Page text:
December 2022
Key takeaways

Carbon credits are not all created equal, and low quality offsets can expose a business to an array of risks, including ‘greenwashing’

Sourcing carbon offsets must take into account risk appetite, ESG objectives, co-benefits and business requirements

Shaping an effective procurement strategy and market approach has become increasingly complex and requires deep market insight and ongoing market monitoring

December 2022
Key takeaways

Carbon credits are not all created equal, and low quality offsets can expose a business to an array of risks, including ‘greenwashing’

Sourcing carbon offsets must take into account risk appetite, ESG objectives, co-benefits and business requirements

Shaping an effective procurement strategy and market approach has become increasingly complex and requires deep market insight and ongoing market monitoring

Globally, decarbonisation and net zero commitments are expected to increase demand for carbon offsets. The Taskforce on Scaling Voluntary Carbon Markets (TSVCM) estimates that to reach Paris targets, demand for carbon credits could increase by approximately 15-fold to 1.5 - 2 gigatonnes of carbon credits per year by 2030[1].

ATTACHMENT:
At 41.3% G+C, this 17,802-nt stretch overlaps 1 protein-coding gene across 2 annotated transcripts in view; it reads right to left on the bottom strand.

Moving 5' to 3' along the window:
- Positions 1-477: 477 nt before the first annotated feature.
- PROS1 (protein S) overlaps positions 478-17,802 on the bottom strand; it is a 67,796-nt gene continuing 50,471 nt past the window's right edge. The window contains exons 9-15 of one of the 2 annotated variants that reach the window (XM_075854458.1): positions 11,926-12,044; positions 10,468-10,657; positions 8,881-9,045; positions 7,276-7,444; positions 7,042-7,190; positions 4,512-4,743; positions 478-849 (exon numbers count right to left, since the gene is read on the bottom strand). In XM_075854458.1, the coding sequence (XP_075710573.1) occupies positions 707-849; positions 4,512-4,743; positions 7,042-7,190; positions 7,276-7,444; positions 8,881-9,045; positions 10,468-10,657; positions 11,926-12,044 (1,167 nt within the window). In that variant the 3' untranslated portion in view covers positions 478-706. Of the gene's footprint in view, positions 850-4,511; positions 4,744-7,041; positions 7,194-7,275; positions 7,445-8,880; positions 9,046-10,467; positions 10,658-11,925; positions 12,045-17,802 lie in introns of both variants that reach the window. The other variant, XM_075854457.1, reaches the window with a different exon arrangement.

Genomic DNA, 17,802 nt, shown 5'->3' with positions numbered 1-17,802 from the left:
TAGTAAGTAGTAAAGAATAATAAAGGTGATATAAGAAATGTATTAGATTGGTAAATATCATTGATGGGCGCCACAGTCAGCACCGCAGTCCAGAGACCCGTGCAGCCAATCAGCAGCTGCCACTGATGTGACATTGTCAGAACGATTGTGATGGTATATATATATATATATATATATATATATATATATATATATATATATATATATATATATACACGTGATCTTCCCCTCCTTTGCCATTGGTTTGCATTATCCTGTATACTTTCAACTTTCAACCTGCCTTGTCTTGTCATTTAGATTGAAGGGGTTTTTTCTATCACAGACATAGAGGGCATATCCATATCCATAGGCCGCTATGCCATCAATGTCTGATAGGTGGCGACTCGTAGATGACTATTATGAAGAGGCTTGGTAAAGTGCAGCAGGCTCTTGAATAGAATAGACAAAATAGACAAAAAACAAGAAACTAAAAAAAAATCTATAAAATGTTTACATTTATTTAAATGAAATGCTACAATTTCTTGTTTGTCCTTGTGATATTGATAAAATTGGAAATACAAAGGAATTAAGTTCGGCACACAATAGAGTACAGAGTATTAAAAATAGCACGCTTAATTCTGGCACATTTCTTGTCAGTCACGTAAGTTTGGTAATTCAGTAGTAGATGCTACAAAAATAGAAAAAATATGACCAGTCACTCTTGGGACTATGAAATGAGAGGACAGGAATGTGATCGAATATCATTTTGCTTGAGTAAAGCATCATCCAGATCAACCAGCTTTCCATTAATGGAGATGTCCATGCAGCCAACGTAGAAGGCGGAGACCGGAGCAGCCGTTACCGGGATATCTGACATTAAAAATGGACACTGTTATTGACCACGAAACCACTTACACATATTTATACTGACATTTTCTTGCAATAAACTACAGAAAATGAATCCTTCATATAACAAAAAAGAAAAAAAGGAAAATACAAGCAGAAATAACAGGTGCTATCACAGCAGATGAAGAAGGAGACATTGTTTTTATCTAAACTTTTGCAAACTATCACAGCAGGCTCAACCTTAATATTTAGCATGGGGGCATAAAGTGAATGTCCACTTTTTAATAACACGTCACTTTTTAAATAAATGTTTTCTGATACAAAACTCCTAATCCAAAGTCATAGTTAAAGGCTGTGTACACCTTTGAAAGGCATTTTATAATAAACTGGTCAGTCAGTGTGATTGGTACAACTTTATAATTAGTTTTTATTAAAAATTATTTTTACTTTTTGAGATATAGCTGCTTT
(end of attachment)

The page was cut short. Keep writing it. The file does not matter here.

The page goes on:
At the same time, with escalating scrutiny over net zero claims, there are growing market expectations for genuine emissions abatement to be prioritised over the purchase of offsets; and for offsets to only be deployed for hard to abate ‘residual’ emissions. Furthermore, organisations are being encouraged to pivot towards ‘removal offsets’ (as opposed to ‘emissions avoidance-based offsets’)[2], based on the IPCC’s recent findings that removal offsets are critical for achieving net zero by 2050[3].I

As previously highlighted by Energetics[4], not all offsets are created equal, and without a rigorous selection process to ascertain offset quality, their use can potentially expose organisations to a new set of risks, including ‘greenwashing’. As such, companies need to proceed with caution and conduct offset quality due diligence with respect to attributes such as additionality, permanence, vintage, location, verification standards and social value benefits.

In this article we discuss the importance of managing an array of risks when procuring offsets.

What has changed in Australia’s carbon markets?     

Australian Carbon Credit Unit (ACCU) prices have experienced a period characterised by both high prices and volatility, rising to almost $60/tCO2-e in January 2022 (compared to circa $20/tCO2-e at the same time in 2021)[5]. Whilst there is ongoing policy uncertainty, in light of the current review of the Emissions Reduction Fund (ERF) and changes to the Safeguard Mechanism[6], there is a general consensus that higher prices will prevail into 2030 and beyond. As such, in shaping their offset procurement strategy, organisations need to contemplate much higher and more volatile prices to mitigate financial risks.